Poetry: And the Banshee Raises Her Wail

This weekend found me full of the Halloween spirit! Decoration are up and Connor’s costume is almost done. He is going as Link from Legend of Zelda.
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I wrote this poem about 3 years ago. And yes, it is about a monster of sorts. The Bean Sidhe (or Banshee) is the messenger in Celtic legend. She is the harbinger of death or transformation, connected always to the Tuatha De’Danaan (Tribe of the Goddess Danu) and especially to the Sidhe (Fairies).
The Bean Sidhe is a monster very dear to my heart.  She is the unbridled spirit living in every woman –  the part that refuses to buckle and surrender to arbitrary rules made by others. She is that voice inside that tells us to leave a bad situation. She can only be true to her nature and call out for what is required. Transition or death.  For most of us it is transition – standing up for yourself, speaking up and speaking out, voting, protesting, making your presence known.
And when we embrace her and let her out, she is fierce. Her wail, her warning, used properly can blow open doors, frighten the people around us who may have never heard us actually speak for ourselves.  It is the voice of preservation, the clarion call that things must change – if only for you. Authentic nature will not be silenced.
Please enjoy!
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Bean Sidhe
Deeply sonorous, most defenseless
Unaware, unawake, poor man.
Red curtains shiver o’er shuttered window
Painting all the air with blood cast shapes
I sigh, next to him
Dressed in spasm of shadow from candlelight
Breath so quiet, sweet taste of camphor and kiss

Lingering like a faraway lover

For I am already gone and done
Already in the trees outside raising my wail
Already calling pale armies to raid
House and Soul
“Come down and be a good girl,” he said.
“Come down and make a home and try love
Wake before each sunrise next to me.”
And I did.
And oh the invisible cage
of his embrace
Even when he was not with me…
We built seasons, tore down dreams,
We built routine, tore down ideas.
I could not make a home with all the wild in my body
I could not constrain the savage driving my heart
So I wake before each midnight next to him
So the feral cry climbs in my body and twitches my limbs
He is all beauty–
base and innocent of the thing I am
He believes darkness only lives out in the trees
Poor man.
For when I next open my mouth,
it will be the last sound he hears.

Pre-Writing: The Three Sisters of the Sky

Decades ago, I crossed paths with three sisters. Each unique and full of courage and the kind of beauty that springs from deep connection and authenticity. One of them became my son’s godmother. And athough we do not see her often, I chose wisely.  They remind me that every woman is part of a web and yet we spin our own stories. We all move through tides of loss and glory and joy. I am grateful for my freinds, my siSTARS.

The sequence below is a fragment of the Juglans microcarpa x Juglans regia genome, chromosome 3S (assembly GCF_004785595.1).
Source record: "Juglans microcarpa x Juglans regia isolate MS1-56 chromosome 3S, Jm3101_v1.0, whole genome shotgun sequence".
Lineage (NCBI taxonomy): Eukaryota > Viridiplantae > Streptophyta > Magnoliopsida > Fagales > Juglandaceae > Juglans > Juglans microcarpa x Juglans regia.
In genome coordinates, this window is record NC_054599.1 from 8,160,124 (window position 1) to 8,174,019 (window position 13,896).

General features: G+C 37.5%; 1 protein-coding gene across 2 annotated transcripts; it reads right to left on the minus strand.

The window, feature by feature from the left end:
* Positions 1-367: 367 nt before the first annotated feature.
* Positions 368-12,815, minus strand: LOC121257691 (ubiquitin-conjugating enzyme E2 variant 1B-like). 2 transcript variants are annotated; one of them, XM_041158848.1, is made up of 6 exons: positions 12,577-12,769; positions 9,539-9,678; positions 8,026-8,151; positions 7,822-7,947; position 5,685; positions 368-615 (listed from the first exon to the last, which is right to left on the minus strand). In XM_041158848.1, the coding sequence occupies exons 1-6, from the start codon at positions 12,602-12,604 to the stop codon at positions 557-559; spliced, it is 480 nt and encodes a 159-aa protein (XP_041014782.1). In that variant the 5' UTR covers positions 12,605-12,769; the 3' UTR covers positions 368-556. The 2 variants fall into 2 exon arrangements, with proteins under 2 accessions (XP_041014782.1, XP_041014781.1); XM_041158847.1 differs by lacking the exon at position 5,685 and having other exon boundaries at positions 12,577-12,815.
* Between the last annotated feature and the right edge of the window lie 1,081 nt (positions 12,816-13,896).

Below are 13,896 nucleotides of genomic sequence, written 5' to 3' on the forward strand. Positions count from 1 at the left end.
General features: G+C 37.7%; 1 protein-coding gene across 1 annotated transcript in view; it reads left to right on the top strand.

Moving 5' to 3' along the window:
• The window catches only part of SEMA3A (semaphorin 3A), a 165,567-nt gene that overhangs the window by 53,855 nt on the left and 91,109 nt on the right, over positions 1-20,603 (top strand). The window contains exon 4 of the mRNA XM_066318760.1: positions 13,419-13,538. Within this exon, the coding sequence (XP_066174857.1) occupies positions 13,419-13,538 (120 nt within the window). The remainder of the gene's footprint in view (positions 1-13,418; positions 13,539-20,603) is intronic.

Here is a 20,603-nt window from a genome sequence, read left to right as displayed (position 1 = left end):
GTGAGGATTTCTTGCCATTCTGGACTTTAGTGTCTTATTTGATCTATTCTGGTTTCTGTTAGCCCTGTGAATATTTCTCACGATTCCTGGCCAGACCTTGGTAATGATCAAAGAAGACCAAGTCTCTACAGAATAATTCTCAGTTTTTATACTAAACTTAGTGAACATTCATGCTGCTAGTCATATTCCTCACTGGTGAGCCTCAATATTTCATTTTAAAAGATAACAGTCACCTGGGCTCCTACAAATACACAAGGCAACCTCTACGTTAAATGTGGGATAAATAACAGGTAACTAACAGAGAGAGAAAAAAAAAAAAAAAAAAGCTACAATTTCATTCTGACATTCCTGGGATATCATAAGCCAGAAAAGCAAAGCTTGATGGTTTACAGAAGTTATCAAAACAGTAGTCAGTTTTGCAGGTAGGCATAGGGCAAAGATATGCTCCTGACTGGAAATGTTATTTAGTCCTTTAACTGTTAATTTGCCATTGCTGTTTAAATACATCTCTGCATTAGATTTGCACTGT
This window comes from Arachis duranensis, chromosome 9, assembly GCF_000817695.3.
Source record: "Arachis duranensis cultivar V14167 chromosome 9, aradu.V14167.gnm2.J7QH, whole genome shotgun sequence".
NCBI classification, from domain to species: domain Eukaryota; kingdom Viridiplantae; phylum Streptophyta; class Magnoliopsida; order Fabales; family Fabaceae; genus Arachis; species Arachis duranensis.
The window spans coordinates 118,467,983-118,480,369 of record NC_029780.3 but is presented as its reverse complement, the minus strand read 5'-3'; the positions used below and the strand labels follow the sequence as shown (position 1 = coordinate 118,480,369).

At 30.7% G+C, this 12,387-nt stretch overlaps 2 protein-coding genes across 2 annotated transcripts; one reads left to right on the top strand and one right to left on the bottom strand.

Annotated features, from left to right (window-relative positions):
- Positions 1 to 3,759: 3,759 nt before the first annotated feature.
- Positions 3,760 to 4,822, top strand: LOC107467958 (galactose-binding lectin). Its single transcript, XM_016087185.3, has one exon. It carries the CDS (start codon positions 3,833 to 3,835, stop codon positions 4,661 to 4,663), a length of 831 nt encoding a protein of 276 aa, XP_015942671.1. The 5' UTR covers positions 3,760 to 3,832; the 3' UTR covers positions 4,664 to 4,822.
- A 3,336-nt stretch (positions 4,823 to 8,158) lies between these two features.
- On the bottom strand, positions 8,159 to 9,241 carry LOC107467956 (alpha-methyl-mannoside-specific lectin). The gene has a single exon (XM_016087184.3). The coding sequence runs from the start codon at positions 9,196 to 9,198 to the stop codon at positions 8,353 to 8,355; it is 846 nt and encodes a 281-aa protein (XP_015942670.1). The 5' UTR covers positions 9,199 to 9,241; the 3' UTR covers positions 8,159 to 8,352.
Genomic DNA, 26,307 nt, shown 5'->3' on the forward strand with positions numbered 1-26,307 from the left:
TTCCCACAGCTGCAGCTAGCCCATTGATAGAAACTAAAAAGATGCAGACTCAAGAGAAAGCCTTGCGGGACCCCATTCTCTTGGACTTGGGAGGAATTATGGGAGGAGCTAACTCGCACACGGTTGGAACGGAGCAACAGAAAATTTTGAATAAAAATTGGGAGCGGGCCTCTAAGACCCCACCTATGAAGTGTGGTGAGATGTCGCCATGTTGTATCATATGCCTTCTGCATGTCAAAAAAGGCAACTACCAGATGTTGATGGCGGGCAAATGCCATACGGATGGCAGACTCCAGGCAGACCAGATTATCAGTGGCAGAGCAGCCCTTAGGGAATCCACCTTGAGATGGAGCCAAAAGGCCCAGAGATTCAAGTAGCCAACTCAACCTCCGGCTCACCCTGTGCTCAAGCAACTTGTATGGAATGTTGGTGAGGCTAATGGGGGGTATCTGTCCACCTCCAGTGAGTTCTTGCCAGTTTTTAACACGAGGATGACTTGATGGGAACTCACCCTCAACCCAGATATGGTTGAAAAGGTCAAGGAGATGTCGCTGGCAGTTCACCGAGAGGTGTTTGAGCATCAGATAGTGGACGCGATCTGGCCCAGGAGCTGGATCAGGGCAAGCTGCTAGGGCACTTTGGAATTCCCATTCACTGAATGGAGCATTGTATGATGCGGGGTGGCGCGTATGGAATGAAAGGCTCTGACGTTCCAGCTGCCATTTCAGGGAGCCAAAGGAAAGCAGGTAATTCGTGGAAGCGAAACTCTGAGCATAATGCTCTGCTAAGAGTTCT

I began work last week on a children’s book. In all the conflict of late between science and religion, I choose mythos. Mythos is the perfect dance between the two. Mythos finds that place within us that connects us to our own story and our own explanations for things.  In this case, it is as easy as night and day.

Daz (the perfect artist for this) has been giving the following description:

The Three Sisters of the Sky.

Celeste, Selene and Soleil

Celeste, the vigilant the keeper of the balance of night and day.  She keeps the peace between her two sisters Selene – the moon and Soleil – the sun.

Celeste is the oldest of the sisters.  She dresses in multicolor stars and black cloaks, misty grey veils, colors of twilight and dawn.  She is about beginnings and endings.  She wakes her sisters and pulls back the veil of stars between dark and light. The morning glory and jackrabbits are her friends. Fireflies are her messengers. Night is coming. All will be well.  Dawn is coming. Today will be glorious.

Soleil is the middle sister, she dresses is reds, oranges, yellows, blazing colors and gold. She visits the farmers to grow crops, she shines she shimmers. She waves to animals who bask. She warms. She strides across the bright fields. Sunflowers always turn their faces toward her. Coyote, Songbirds and deer are her familiars.

The youngest sister is Selene – she dresses is blues and indigos and silver. She visits the children to bring dreams.  She glows and gleams and her hair is silver-blue beams. She follows travelers to brighten their path. She cools and comforts.  She strolls silent through shadowed lands. The moonflower and jasmine bloom to greet her. Her friends are bats and foxes.